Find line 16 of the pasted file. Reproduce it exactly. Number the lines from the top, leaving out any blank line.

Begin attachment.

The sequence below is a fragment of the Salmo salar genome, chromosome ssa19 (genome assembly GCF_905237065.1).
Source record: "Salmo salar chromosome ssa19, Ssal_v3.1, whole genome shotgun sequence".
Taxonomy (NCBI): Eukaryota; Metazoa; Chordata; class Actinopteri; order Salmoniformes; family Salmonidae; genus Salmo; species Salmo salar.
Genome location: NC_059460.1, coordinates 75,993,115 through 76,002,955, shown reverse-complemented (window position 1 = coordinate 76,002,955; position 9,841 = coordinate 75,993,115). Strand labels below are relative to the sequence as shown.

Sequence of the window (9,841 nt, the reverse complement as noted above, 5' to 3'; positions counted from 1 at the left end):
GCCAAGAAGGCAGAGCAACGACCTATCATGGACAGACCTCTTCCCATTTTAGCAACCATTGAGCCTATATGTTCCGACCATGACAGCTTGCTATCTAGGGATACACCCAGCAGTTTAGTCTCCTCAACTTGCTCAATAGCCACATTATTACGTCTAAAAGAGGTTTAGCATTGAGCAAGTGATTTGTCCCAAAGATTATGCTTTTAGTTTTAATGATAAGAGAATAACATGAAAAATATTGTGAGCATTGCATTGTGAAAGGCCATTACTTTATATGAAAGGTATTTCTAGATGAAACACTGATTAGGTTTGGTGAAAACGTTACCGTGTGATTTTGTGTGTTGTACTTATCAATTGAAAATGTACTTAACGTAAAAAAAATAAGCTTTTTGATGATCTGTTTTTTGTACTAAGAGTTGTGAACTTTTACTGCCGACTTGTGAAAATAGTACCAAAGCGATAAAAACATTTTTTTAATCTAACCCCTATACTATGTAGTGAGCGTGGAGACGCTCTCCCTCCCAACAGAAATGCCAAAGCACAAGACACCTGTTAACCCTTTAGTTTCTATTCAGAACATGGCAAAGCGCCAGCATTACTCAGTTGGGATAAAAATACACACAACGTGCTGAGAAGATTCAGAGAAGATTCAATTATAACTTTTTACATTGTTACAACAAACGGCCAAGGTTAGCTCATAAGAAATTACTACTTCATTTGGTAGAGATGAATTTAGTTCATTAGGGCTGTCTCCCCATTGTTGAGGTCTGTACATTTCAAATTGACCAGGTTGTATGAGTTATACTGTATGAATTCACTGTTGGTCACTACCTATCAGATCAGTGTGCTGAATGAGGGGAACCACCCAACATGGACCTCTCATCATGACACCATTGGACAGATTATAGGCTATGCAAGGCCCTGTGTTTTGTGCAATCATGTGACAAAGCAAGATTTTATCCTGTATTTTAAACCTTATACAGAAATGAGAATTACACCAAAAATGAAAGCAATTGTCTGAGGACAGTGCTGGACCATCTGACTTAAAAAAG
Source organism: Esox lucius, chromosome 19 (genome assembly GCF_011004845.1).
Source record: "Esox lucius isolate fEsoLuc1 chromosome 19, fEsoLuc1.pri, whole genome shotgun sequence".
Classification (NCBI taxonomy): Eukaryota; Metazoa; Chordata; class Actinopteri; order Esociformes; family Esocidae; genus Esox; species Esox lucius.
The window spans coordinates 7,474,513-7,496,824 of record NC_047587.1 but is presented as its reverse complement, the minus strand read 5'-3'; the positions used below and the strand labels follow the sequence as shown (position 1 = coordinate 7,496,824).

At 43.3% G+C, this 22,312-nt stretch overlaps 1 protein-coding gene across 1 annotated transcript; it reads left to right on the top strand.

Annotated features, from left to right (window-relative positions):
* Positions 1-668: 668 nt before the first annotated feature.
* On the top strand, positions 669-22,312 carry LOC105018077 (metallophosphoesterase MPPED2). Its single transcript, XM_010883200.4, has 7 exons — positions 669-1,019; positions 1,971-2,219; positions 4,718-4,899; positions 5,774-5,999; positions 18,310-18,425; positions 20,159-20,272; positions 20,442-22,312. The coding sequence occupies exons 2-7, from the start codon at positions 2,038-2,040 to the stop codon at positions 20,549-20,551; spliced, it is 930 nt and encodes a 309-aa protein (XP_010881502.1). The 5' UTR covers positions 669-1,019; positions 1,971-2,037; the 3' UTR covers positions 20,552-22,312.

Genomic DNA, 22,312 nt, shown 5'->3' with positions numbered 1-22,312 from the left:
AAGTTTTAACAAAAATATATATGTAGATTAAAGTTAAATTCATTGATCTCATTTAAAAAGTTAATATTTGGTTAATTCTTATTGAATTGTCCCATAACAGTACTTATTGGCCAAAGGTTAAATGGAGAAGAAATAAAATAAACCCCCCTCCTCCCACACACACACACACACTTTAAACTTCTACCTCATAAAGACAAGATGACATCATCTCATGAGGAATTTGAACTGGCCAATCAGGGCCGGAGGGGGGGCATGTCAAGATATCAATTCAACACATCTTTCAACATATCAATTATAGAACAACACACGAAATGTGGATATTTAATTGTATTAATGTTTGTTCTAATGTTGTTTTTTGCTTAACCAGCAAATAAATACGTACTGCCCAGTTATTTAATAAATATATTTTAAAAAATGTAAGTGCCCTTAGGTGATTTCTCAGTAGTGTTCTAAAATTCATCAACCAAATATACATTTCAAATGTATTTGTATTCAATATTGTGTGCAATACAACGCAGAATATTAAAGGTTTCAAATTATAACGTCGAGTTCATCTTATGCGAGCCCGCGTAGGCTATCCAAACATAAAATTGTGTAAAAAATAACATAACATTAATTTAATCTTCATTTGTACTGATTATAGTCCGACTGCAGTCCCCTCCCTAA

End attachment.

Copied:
AAGTTTTAACAAAAATATATATGTAGATTAAAGTTAAATTCATTGATCTCATTTAAAAAGTTAATATTTGGTTAATTCTTATTGAATTGTCCCATAACAGTACTTATTGGCCAAAGGTTAAATGGAGAAGAAATAAAATAAACCCCCCTCCTCCCACACACACACACACACTTTAAACTTCTACCTCATAAAGACAAGATGACATCATCTCATGAGGAATTTGAACTGGCCAATCAGGGCCGGAGGGGGGGCATGTCAAGATATCAATTCAACACATCTTTCAACATATCAATTATAGAACAACACACGAAATGTGGATATTTAATTGTATTAATGTTTGTTCTAATGTTGTTTTTTGCTTAACCAGCAAATAAATACGTACTGCCCAGTTATTTAATAAATATATTTTAAAAAATGTAAGTGCCCTTAGGTGATTTCTCAGTAGTGTTCTAAAATTCATCAACCAAATATACATTTCAAATGTATTTGTATTCAATATTGTGTGCAATACAACGCAGAATATTAAAGGTTTCAAATTATAACGTCGAGTTCATCTTATGCGAGCCCGCGTAGGCTATCCAAACATAAAATTGTGTAAAAAATAACATAACATTAATTTAATCTTCATTTGTACTGATTATAGTCCGACTGCAGTCCCCTCCCTAA